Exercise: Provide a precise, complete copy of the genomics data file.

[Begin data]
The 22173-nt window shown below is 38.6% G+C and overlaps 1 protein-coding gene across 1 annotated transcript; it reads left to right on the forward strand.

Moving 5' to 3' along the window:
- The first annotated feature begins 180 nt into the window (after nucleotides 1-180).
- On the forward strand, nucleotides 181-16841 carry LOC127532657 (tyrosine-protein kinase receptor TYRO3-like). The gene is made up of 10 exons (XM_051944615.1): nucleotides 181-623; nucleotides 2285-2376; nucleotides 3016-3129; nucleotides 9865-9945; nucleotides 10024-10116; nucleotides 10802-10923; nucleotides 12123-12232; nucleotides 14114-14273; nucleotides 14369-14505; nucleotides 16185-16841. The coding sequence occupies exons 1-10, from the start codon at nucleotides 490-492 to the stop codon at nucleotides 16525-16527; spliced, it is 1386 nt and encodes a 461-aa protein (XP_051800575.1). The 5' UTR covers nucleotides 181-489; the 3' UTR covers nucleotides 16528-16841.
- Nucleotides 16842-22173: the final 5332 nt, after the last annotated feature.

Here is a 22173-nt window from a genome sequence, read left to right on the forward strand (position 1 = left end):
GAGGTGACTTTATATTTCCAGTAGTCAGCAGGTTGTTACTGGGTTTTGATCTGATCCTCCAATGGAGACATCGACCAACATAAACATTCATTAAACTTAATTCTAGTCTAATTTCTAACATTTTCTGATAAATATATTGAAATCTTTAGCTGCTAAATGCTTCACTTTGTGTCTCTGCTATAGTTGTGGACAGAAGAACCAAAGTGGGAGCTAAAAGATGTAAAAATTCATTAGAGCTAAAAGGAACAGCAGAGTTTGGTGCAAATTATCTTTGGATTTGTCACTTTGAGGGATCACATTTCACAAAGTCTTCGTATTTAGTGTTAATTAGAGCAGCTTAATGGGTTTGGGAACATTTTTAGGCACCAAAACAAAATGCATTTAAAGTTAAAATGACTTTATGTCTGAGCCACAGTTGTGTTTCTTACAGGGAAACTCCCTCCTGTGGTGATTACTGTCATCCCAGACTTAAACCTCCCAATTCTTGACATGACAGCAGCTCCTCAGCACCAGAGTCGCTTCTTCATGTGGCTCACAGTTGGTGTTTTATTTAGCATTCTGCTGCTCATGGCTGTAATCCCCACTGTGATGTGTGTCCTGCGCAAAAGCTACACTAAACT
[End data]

The 22173-nt window shown below is 38.6% G+C and overlaps 1 protein-coding gene across 1 annotated transcript; it reads left to right on the forward strand.

Moving 5' to 3' along the window:
- The first annotated feature begins 180 nt into the window (after nucleotides 1-180).
- On the forward strand, nucleotides 181-16841 carry LOC127532657 (tyrosine-protein kinase receptor TYRO3-like). The gene is made up of 10 exons (XM_051944615.1): nucleotides 181-623; nucleotides 2285-2376; nucleotides 3016-3129; nucleotides 9865-9945; nucleotides 10024-10116; nucleotides 10802-10923; nucleotides 12123-12232; nucleotides 14114-14273; nucleotides 14369-14505; nucleotides 16185-16841. The coding sequence occupies exons 1-10, from the start codon at nucleotides 490-492 to the stop codon at nucleotides 16525-16527; spliced, it is 1386 nt and encodes a 461-aa protein (XP_051800575.1). The 5' UTR covers nucleotides 181-489; the 3' UTR covers nucleotides 16528-16841.
- Nucleotides 16842-22173: the final 5332 nt, after the last annotated feature.

Here is a 22173-nt window from a genome sequence, read left to right on the forward strand (position 1 = left end):
GAGGTGACTTTATATTTCCAGTAGTCAGCAGGTTGTTACTGGGTTTTGATCTGATCCTCCAATGGAGACATCGACCAACATAAACATTCATTAAACTTAATTCTAGTCTAATTTCTAACATTTTCTGATAAATATATTGAAATCTTTAGCTGCTAAATGCTTCACTTTGTGTCTCTGCTATAGTTGTGGACAGAAGAACCAAAGTGGGAGCTAAAAGATGTAAAAATTCATTAGAGCTAAAAGGAACAGCAGAGTTTGGTGCAAATTATCTTTGGATTTGTCACTTTGAGGGATCACATTTCACAAAGTCTTCGTATTTAGTGTTAATTAGAGCAGCTTAATGGGTTTGGGAACATTTTTAGGCACCAAAACAAAATGCATTTAAAGTTAAAATGACTTTATGTCTGAGCCACAGTTGTGTTTCTTACAGGGAAACTCCCTCCTGTGGTGATTACTGTCATCCCAGACTTAAACCTCCCAATTCTTGACATGACAGCAGCTCCTCAGCACCAGAGTCGCTTCTTCATGTGGCTCACAGTTGGTGTTTTATTTAGCATTCTGCTGCTCATGGCTGTAATCCCCACTGTGATGTGTGTCCTGCGCAAAAGCTACACTAAACT